Whereas recreational smokers are looking to get high, medicinal users are not. They therefore have no need for the high-delivering compound THC (tetrahydrocannabinol). Instead, medicinal smokers want CBD (cannabidiol), a compound in the marijuana plant proven to deliver relief to various ailments without the side effects of getting stoned. Medical marijuana facilities are able to cater to these people by supplying strains that have little-to-no trace of THC and instead emphasize CBD.

Ken Helinski is operations manager at Green Zone Hydroponics and Supplies, a one-stop shop for gardening supplies needed to grow cannabis. Helinski said that right now business is good and he isn’t concerned about what the inclusion of recreational shops might bring.

“There will always be people who will want to grow the product on their own because it will be only a fraction of the cost that a dispensary will charge,” he said. “The dispensary will probably be $300-$350 an ounce, whereas, you can grow that at your house for only $40 an ounce.”

As for the medicinal side of things, Helinksi, who says he has been benefiting from cannabis for medical purposes for more than 30 years, thinks those businesses will also be fine.

“The plant is an amazing beneficial plant in many, many areas,” said Helinski. “I know people who have gotten rid of most of their prescription drugs, if not all of them, just by using cannabis on a daily basis. It’s not just smoking to get high. It’s using the product in an edible form — or even the CBD part of the plant that benefits the body — and there is zero high associated with it, and a lot of the time, people don’t understand that.”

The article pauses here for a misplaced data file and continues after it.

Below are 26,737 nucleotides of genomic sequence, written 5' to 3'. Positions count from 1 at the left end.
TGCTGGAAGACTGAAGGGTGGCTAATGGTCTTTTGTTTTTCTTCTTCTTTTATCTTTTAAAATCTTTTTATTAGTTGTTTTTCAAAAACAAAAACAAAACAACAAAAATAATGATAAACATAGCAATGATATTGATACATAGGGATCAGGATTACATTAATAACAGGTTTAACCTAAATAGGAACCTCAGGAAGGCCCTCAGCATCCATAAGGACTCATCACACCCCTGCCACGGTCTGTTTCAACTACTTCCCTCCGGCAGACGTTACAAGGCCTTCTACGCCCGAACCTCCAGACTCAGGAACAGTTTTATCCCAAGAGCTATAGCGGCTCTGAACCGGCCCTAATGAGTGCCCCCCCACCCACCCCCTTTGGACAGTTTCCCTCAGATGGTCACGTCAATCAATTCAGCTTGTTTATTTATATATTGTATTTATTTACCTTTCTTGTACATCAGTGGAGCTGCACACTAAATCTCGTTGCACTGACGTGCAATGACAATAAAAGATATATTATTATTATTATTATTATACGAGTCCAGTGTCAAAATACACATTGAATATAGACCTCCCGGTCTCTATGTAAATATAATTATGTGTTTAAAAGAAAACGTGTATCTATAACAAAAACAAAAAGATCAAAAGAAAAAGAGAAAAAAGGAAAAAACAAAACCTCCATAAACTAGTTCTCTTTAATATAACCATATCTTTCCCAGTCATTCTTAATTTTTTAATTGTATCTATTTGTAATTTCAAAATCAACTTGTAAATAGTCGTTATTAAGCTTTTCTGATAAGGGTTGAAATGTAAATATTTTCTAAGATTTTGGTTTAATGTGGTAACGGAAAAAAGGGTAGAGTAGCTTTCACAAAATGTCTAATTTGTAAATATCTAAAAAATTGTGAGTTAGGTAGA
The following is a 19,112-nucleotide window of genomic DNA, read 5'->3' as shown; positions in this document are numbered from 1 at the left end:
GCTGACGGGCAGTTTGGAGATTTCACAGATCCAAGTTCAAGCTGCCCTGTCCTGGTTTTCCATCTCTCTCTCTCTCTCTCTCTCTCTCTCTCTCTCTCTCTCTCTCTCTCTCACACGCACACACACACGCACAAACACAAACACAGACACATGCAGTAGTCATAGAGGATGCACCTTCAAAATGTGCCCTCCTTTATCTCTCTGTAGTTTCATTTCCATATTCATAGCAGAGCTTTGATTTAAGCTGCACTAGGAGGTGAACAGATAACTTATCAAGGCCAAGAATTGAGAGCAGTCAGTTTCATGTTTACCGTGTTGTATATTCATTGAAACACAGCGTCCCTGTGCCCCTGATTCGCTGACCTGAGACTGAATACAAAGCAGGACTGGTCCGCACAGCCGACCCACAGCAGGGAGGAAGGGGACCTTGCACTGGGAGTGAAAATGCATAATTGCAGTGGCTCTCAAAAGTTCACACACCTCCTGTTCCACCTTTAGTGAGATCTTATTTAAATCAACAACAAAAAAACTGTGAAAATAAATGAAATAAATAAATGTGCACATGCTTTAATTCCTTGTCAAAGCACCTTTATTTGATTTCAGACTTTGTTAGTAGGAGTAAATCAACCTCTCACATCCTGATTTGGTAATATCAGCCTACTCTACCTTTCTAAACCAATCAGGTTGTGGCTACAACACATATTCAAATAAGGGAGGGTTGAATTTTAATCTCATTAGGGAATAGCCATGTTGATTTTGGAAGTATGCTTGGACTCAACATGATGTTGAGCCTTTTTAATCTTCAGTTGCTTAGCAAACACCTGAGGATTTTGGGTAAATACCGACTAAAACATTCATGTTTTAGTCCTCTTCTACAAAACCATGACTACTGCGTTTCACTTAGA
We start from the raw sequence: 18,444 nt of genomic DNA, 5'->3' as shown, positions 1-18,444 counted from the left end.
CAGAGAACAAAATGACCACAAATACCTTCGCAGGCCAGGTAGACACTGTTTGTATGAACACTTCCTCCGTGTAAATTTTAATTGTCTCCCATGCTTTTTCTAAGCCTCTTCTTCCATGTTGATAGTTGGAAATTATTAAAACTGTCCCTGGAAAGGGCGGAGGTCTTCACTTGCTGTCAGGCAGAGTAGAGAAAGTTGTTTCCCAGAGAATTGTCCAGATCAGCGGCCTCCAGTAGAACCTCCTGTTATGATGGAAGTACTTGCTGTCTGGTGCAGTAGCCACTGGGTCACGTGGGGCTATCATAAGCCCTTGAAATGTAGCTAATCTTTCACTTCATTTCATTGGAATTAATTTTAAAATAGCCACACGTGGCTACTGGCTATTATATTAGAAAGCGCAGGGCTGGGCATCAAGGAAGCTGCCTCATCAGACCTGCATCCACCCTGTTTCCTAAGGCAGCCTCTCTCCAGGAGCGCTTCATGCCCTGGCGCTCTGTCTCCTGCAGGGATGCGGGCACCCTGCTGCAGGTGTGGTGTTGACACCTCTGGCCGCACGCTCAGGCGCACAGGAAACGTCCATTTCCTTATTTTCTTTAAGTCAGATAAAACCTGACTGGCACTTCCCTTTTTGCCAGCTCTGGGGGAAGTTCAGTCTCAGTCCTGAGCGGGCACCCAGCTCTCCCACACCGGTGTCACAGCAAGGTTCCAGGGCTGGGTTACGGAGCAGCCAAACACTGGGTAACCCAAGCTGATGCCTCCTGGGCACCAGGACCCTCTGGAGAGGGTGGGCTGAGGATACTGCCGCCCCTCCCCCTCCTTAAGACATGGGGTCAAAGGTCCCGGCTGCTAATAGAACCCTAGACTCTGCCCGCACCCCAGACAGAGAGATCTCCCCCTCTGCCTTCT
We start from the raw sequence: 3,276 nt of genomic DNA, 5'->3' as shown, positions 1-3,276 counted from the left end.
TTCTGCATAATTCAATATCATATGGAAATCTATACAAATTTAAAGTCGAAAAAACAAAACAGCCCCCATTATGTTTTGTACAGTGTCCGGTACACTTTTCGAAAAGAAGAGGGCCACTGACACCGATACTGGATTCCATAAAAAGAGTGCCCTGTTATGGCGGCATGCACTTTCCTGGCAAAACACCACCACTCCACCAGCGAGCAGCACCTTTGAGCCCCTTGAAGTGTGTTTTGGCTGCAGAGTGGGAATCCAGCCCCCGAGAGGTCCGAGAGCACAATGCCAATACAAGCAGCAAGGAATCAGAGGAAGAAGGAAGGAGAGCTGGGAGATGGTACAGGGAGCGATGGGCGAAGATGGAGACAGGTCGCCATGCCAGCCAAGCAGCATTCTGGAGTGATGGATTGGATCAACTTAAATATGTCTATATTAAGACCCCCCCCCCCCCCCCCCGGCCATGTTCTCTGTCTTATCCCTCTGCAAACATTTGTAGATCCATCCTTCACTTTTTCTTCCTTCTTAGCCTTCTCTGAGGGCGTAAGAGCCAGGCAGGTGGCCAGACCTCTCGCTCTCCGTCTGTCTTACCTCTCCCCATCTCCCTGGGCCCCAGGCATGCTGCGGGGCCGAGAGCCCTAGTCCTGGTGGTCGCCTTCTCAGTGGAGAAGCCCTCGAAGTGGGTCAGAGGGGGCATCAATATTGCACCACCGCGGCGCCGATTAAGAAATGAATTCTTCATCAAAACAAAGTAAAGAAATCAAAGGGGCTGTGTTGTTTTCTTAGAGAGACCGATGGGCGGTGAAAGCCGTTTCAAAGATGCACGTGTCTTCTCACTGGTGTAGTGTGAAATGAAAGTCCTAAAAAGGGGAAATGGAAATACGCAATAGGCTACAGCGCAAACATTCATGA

Clinical and scientific research suggests that CBD can help treat conditions such as diabetes, PTSD, arthritis and depression. CBD is also being studied for its potential as an anti-cancer drug, according to a 2013 article published in the British Journal of Clinical Pharmacology.
DeCaro is a cancer survivor who champions the positives he believes come from medicinal marijuana.

“Having used the product for my own ailments, I certainly recognize the benefits of it, and that’s part of where my passion comes from to help apply these benefits to other patients seeking alternative forms of relief, particularly from opiates,” said DeCaro.

But from a business standpoint, there is a tinge of concern DeCaro feels with welcoming recreational businesses.

“Am I concerned that some stores will hurt the market and prolong the stigma associated with marijuana?” he asked. “I guess I’m concerned, but I trust those of us that are in the industry — that we’re all seeking to do the right thing in delivering the highest level of product and service delivery. And I see the two markets being different.”

Helinski, for his part, thinks it will be good for Worcester.

“Just having a safe product that people can go and purchase, and you don’t have to go to the black market — it’s tested, so you know that the product is safe — I think that’s very important and just everything else that comes along with the legal industry,” he said. “There are huge benefits throughout the whole system.”